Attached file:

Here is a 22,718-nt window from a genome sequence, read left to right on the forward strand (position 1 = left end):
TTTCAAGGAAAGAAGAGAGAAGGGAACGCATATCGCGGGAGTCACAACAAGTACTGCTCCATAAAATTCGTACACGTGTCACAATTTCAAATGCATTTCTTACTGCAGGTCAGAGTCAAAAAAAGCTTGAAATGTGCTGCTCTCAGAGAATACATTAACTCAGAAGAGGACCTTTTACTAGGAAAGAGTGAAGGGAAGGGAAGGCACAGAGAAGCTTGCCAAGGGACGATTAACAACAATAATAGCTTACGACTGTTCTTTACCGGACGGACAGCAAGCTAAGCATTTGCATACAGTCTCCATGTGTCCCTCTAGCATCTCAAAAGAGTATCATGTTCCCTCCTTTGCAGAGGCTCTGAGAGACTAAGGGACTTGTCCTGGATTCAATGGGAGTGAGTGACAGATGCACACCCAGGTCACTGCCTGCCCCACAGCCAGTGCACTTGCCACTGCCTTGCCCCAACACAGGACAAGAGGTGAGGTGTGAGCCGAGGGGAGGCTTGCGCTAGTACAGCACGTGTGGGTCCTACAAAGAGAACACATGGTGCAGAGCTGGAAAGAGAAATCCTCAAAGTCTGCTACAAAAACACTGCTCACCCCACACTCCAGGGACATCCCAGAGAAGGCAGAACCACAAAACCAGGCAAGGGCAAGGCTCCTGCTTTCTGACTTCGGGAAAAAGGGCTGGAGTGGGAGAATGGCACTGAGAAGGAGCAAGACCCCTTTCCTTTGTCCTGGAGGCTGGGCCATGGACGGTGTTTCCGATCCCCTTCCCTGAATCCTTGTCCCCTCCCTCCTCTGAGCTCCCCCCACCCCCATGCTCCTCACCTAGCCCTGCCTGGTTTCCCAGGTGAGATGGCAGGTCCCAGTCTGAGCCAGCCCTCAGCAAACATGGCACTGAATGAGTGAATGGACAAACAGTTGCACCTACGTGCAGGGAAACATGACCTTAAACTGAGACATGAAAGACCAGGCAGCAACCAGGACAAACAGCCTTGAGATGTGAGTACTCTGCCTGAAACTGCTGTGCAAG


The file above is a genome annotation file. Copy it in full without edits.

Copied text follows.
Here is a 22,718-nt window from a genome sequence, read left to right on the forward strand (position 1 = left end):
TTTCAAGGAAAGAAGAGAGAAGGGAACGCATATCGCGGGAGTCACAACAAGTACTGCTCCATAAAATTCGTACACGTGTCACAATTTCAAATGCATTTCTTACTGCAGGTCAGAGTCAAAAAAAGCTTGAAATGTGCTGCTCTCAGAGAATACATTAACTCAGAAGAGGACCTTTTACTAGGAAAGAGTGAAGGGAAGGGAAGGCACAGAGAAGCTTGCCAAGGGACGATTAACAACAATAATAGCTTACGACTGTTCTTTACCGGACGGACAGCAAGCTAAGCATTTGCATACAGTCTCCATGTGTCCCTCTAGCATCTCAAAAGAGTATCATGTTCCCTCCTTTGCAGAGGCTCTGAGAGACTAAGGGACTTGTCCTGGATTCAATGGGAGTGAGTGACAGATGCACACCCAGGTCACTGCCTGCCCCACAGCCAGTGCACTTGCCACTGCCTTGCCCCAACACAGGACAAGAGGTGAGGTGTGAGCCGAGGGGAGGCTTGCGCTAGTACAGCACGTGTGGGTCCTACAAAGAGAACACATGGTGCAGAGCTGGAAAGAGAAATCCTCAAAGTCTGCTACAAAAACACTGCTCACCCCACACTCCAGGGACATCCCAGAGAAGGCAGAACCACAAAACCAGGCAAGGGCAAGGCTCCTGCTTTCTGACTTCGGGAAAAAGGGCTGGAGTGGGAGAATGGCACTGAGAAGGAGCAAGACCCCTTTCCTTTGTCCTGGAGGCTGGGCCATGGACGGTGTTTCCGATCCCCTTCCCTGAATCCTTGTCCCCTCCCTCCTCTGAGCTCCCCCCACCCCCATGCTCCTCACCTAGCCCTGCCTGGTTTCCCAGGTGAGATGGCAGGTCCCAGTCTGAGCCAGCCCTCAGCAAACATGGCACTGAATGAGTGAATGGACAAACAGTTGCACCTACGTGCAGGGAAACATGACCTTAAACTGAGACATGAAAGACCAGGCAGCAACCAGGACAAACAGCCTTGAGATGTGAGTACTCTGCCTGAAACTGCTGTGCAAG